Douglas Charles Hecla

Douglas Charles Hecla

May 28, 1947 – December 30, 2016

We lost a true hero and a kind, gentle soul of a man during the last days of a year when many others also departed.

Doug was born in Grand Coulee, WA, on May 28, 1947. He lost his father dramatically as a pre-teen and was drafted into the Army infantry upon his graduation from Everett High school in 1965.

Wounded in combat, Doug was decorated for valor during many intense battles. His mother waited at the airport for his return, worried until finally the last soldier walked in, and that was Doug. In civilian clothes, he wanted to avoid the embarrassment of confronting war protesters.

Shortly afterward, he secluded himself in a wooded logging camp in Forks, where he attended the local college and became a heavy equipment and diesel specialist.

Doug returned to the Arlington area and built a home in the countryside, where he resided for the rest of his life. He was very reclusive and didn’t speak much of his accomplishments. The stories about Vietnam are well documented, and many have surfaced in recent years. He intervened and refused to drop explosives into an underground tunnel after they invaded an enemy camp. After opening the metal lid with his rifle, he discovered a woman guarding infants. This type of selfless act was repeated in 1980, when Doug entered a burning home with three small children inside. He and one child were burned but immediately, upon delivering them to their mother, Doug disappeared quietly into the night. The woman searched tirelessly for this anonymous Samaritan for more than three decades, and then through a common friend was finally able to make contact and express her gratitude.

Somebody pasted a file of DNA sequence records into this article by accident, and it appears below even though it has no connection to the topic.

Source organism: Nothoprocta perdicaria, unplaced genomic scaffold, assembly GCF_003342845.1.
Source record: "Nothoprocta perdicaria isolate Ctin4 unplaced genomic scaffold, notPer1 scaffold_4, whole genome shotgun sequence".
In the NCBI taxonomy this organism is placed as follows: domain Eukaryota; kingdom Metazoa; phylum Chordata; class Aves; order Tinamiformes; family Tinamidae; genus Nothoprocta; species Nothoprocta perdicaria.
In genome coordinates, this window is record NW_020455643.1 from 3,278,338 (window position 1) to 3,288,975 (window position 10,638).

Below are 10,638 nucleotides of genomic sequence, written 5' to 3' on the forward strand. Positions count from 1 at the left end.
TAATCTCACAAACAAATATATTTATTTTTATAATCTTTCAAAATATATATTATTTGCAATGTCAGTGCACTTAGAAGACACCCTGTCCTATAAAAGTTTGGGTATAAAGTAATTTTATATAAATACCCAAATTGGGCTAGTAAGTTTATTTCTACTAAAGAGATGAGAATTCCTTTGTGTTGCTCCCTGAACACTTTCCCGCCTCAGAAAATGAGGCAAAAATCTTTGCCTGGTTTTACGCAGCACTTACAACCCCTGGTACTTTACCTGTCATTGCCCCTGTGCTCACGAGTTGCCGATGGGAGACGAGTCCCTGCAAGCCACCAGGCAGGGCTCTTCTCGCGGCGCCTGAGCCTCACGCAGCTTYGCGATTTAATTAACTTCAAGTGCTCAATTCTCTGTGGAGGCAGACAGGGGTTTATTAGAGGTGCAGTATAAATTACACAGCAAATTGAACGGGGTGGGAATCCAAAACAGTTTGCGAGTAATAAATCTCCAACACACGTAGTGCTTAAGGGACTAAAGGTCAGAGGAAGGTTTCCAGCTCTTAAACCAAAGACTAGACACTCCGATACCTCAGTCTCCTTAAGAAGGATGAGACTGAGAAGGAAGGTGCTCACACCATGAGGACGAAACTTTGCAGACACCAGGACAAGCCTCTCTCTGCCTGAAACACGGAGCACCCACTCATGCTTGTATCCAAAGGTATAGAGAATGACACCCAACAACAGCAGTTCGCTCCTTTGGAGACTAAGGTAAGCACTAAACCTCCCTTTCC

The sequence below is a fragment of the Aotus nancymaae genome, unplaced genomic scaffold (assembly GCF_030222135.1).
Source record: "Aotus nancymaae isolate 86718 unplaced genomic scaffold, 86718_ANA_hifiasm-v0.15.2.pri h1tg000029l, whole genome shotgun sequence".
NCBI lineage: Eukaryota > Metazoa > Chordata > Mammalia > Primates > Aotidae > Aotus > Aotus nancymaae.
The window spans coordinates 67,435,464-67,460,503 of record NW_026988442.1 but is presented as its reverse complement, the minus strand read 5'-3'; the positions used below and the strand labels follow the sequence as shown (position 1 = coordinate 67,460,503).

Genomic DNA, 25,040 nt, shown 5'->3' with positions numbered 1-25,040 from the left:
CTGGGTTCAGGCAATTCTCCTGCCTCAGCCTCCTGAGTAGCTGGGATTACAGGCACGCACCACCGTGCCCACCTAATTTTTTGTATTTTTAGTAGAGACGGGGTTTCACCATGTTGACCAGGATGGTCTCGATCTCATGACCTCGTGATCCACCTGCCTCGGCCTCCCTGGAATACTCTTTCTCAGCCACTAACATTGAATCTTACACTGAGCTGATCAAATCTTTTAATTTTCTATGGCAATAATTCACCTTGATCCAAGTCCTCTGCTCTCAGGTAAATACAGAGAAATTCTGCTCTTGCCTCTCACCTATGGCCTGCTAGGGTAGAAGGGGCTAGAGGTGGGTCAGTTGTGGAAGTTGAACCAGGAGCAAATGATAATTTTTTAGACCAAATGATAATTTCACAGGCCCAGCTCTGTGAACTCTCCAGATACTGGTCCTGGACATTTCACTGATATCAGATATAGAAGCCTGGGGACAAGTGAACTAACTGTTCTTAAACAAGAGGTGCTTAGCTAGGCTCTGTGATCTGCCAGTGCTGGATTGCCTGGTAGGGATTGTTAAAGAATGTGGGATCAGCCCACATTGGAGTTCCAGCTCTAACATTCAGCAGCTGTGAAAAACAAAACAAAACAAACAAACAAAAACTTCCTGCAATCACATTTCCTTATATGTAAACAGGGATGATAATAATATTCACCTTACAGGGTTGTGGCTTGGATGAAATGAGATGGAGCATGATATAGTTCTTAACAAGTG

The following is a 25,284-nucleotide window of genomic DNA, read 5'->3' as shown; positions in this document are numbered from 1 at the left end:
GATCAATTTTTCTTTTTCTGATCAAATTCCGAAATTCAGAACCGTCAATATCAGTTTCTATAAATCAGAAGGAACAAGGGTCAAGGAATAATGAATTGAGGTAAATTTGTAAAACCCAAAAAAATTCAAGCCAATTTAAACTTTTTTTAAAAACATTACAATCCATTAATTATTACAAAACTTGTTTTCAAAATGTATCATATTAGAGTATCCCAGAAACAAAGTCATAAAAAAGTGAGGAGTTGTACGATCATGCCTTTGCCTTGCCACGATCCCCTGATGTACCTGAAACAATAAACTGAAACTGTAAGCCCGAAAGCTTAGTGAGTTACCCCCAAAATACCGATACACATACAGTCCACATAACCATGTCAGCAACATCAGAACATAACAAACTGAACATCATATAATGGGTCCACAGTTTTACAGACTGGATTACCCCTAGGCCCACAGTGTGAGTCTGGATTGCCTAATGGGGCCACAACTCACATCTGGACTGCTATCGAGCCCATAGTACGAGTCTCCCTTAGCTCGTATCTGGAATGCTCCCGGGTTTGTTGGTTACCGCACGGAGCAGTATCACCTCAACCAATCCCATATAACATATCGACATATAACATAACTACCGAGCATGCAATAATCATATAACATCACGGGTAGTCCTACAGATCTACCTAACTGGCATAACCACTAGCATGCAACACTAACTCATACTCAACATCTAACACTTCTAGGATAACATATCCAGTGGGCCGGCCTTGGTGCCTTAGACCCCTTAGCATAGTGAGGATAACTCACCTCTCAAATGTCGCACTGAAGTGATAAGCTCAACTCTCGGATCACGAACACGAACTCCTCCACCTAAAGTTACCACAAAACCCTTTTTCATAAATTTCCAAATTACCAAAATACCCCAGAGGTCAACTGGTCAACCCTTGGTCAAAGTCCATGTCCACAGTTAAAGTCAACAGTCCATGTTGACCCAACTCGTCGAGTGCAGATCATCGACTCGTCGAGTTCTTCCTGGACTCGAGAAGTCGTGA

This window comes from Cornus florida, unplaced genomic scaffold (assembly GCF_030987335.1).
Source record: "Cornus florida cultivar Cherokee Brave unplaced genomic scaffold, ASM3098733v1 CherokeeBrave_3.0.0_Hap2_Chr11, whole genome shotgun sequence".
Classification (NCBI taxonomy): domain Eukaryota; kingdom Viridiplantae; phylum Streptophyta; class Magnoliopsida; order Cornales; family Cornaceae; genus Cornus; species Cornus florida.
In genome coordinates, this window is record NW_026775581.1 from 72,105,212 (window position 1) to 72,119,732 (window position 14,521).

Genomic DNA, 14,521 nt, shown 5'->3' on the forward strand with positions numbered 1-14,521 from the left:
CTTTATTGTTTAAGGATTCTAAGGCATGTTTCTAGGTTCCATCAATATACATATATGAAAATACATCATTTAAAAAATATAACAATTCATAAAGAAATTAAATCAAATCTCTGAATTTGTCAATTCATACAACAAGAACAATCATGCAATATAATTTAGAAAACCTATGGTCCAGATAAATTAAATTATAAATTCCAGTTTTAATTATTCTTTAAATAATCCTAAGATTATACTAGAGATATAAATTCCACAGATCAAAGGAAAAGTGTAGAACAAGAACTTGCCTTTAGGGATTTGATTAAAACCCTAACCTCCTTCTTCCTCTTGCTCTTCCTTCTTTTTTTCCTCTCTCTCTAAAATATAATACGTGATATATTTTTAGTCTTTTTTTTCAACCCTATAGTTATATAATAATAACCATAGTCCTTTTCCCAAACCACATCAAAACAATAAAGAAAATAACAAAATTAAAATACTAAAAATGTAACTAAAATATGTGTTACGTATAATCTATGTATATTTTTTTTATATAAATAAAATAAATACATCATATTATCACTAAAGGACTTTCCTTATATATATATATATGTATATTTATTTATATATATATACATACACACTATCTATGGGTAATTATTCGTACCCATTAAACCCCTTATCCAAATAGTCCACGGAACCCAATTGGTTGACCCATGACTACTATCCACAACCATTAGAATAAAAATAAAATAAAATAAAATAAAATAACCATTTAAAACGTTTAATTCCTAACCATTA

Again, Doug wanted no recognition or acknowledgement for the lives he saved.

Doug was preceded in death by an older brother, Wallace.

He is survived by his younger brother, Keith, also a disabled veteran from the Vietnam conflict, and older brother, Curt. He is also survived by many nieces and nephews who will always fondly remember their sweet “Uncle Doug”. He also had a special place in his heart for his dogs, and those who shared his life over the years were indeed fortunate.

Doug’s family wishes to extend a special thanks to Jan Bauer, who made Doug’s recent years especially meaningful, full of laughter and nourishing meals. Doug confided to her that he was ready to go, but his only regret was never having done anything “significant” during his lifetime. It’s clearly evident why his friends and family strongly disagree. Doug will always be admired for his heroism, selflessness and kindness that the rest of us can only aspire to emulate in our own lives.

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